EECC, an approach of providing the essential care to all critically ill patients, is low-cost. The components of EECC are basic and universal and, when assessed against the existing gaps in critical care coverage and costs of advanced critical care, suggest that it should be a priority area of investment for health systems around the globe.

The spectrum and burden of in-patient paediatric musculoskeletal diseases in Northern Tanzania

Musculoskeletal diseases (MSD) are a major contributor to the global burden of disease and disability, and disproportionally affect low- and middle-income countries; however, there is a dearth of epidemiological data. Affected children often face increased morbidity, social isolation and economic hardship.

To assess the spectrum and burden of paediatric MSD in children aged 5–18 years admitted to a major referral hospital in Tanzania.

This was a retrospective cohort study of children aged 5–18 years admitted to Kilimanjaro Christian Medical Centre (KCMC) whose initial diagnosis was recognised as a musculoskeletal condition by the International Classification of Diseases-10 between 1 January and 31 December 2017.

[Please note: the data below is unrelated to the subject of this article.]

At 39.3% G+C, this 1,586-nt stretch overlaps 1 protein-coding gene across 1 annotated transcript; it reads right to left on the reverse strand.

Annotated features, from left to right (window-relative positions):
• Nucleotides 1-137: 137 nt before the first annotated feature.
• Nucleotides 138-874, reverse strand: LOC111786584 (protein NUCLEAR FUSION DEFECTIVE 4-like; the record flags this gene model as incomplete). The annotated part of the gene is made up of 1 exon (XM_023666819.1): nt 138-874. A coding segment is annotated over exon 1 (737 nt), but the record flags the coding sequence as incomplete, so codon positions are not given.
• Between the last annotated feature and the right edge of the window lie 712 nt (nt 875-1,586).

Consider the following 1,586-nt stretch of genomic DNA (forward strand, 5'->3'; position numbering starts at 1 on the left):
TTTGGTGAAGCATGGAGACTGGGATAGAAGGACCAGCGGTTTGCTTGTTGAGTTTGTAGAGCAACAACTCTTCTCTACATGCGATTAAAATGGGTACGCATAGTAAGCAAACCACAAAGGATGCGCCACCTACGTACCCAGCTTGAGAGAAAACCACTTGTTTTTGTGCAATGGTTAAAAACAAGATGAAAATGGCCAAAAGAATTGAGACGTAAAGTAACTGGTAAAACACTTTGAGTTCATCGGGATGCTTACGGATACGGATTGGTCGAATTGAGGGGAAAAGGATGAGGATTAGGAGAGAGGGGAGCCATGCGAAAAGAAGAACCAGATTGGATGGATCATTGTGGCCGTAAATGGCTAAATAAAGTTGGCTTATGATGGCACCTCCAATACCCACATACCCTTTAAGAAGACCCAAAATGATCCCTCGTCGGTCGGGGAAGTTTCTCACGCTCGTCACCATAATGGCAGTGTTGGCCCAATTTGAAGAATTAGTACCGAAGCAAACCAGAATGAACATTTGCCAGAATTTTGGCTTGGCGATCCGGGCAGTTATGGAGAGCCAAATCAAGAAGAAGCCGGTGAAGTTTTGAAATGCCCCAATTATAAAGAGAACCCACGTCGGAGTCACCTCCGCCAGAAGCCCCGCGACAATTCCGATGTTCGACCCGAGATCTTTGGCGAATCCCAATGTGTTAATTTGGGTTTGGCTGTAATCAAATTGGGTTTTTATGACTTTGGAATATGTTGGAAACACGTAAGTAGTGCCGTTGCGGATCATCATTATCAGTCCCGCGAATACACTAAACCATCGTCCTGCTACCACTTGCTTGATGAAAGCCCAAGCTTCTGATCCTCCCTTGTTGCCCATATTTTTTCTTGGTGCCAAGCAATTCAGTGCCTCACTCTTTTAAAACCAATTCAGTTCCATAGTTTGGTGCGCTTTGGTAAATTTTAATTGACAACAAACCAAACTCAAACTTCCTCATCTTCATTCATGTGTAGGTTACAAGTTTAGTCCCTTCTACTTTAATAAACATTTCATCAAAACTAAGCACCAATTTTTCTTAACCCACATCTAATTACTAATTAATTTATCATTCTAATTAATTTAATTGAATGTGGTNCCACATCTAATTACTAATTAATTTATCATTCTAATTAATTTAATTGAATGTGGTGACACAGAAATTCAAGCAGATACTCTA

During 2017, 163 cases of confirmed paediatric MSD were admitted to KCMC, representing 21.2% of all admissions of children aged 5–18 years (n = 769). Bone disease was the most common diagnosis. They comprised 106 (65.0%) traumatic fractures, 31 (19.0%) osteo-articular infections, 9 (5.5%) malunions and 3 (1.8%) pathological fractures. Congenital defects and rheumatic disease were relatively uncommon, accounting for only 6 (3.7%) and 4 (2.5%) MSD admissions, respectively.

The majority of cases of MSD were related to fractures, followed by osteo-articular infections, while recognised cases of rheumatic disease were rare. The study, although small, identified the sizeable burden and spectrum of paediatric MSD admitted to a hospital in Tanzania over a 12-month period and highlights the need for larger studies to inform the optimal allocation of health resources.